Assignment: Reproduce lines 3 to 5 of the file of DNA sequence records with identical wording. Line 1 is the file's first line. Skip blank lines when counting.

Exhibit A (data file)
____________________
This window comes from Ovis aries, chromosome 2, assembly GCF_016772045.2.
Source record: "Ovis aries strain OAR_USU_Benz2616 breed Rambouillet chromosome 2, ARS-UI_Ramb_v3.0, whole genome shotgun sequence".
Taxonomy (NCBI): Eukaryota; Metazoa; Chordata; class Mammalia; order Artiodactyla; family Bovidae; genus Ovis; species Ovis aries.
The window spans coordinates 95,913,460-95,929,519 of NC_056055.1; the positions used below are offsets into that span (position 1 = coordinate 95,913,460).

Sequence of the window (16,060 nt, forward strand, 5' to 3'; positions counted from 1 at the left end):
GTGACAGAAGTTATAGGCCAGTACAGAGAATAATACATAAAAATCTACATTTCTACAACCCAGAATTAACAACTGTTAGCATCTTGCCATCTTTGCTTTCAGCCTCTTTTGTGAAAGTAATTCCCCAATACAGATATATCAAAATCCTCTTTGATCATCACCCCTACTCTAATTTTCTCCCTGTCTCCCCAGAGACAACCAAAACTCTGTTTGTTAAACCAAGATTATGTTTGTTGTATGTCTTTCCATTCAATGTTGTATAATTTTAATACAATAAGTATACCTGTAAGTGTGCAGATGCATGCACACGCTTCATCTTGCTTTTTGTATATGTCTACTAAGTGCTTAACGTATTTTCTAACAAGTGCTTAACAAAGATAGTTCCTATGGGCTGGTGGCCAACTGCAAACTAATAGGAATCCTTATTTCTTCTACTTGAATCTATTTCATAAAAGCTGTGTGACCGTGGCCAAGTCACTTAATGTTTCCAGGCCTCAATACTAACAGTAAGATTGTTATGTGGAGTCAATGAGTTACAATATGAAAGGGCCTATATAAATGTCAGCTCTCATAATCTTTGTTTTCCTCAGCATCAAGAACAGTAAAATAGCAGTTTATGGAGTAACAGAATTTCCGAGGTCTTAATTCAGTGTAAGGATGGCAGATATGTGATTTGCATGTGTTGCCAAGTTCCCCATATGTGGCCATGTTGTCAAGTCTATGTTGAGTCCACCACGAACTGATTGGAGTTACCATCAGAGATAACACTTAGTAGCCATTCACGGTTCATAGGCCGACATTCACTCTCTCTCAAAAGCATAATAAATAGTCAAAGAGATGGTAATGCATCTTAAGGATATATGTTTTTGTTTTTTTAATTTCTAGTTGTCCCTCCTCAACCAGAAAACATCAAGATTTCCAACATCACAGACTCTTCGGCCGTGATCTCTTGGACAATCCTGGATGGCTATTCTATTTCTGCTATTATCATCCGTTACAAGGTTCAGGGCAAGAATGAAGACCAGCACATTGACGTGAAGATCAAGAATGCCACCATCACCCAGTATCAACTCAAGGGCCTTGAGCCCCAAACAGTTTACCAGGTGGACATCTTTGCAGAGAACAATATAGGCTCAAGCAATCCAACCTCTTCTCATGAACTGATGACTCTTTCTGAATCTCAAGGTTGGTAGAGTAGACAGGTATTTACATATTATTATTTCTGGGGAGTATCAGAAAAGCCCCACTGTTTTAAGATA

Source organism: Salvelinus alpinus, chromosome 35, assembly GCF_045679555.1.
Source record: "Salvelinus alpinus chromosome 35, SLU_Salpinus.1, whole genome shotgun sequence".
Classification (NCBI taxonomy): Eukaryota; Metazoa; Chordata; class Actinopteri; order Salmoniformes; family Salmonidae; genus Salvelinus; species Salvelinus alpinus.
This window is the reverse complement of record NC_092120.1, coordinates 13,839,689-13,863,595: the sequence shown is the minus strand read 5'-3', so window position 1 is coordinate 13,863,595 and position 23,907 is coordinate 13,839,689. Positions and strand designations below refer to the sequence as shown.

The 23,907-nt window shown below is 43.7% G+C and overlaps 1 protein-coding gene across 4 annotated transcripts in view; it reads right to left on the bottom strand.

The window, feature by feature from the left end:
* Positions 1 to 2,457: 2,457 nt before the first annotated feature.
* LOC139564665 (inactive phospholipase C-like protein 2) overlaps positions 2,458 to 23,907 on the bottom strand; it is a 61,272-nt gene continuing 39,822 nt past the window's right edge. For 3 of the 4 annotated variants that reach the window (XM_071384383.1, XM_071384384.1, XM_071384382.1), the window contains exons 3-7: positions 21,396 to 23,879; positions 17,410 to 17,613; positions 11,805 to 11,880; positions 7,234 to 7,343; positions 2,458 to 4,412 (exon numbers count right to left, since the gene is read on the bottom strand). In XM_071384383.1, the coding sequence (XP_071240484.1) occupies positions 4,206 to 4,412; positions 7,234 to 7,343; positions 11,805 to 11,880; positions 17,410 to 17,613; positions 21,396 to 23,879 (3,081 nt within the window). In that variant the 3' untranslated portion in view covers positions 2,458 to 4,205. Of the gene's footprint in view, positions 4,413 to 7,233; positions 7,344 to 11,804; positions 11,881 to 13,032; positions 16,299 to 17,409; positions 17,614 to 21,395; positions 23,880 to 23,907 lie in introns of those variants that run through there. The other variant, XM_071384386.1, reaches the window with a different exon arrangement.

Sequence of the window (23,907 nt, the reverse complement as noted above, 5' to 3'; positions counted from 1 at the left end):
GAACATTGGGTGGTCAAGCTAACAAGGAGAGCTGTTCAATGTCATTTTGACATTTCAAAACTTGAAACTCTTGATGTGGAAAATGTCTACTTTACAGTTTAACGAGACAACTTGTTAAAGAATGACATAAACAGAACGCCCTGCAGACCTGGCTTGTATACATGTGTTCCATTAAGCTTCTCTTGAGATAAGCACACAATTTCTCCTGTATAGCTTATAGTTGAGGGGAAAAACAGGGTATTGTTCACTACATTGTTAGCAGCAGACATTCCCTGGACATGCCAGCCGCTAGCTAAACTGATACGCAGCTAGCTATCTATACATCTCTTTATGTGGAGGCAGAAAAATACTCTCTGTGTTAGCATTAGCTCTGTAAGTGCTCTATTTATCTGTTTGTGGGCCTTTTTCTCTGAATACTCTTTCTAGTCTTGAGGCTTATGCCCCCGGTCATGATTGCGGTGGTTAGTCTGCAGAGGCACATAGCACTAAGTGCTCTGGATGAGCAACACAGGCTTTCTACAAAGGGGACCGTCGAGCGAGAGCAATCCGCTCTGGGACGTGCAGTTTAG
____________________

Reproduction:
Taxonomy (NCBI): Eukaryota; Metazoa; Chordata; class Mammalia; order Artiodactyla; family Bovidae; genus Ovis; species Ovis aries.
The window spans coordinates 95,913,460-95,929,519 of NC_056055.1; the positions used below are offsets into that span (position 1 = coordinate 95,913,460).

Sequence of the window (16,060 nt, forward strand, 5' to 3'; positions counted from 1 at the left end):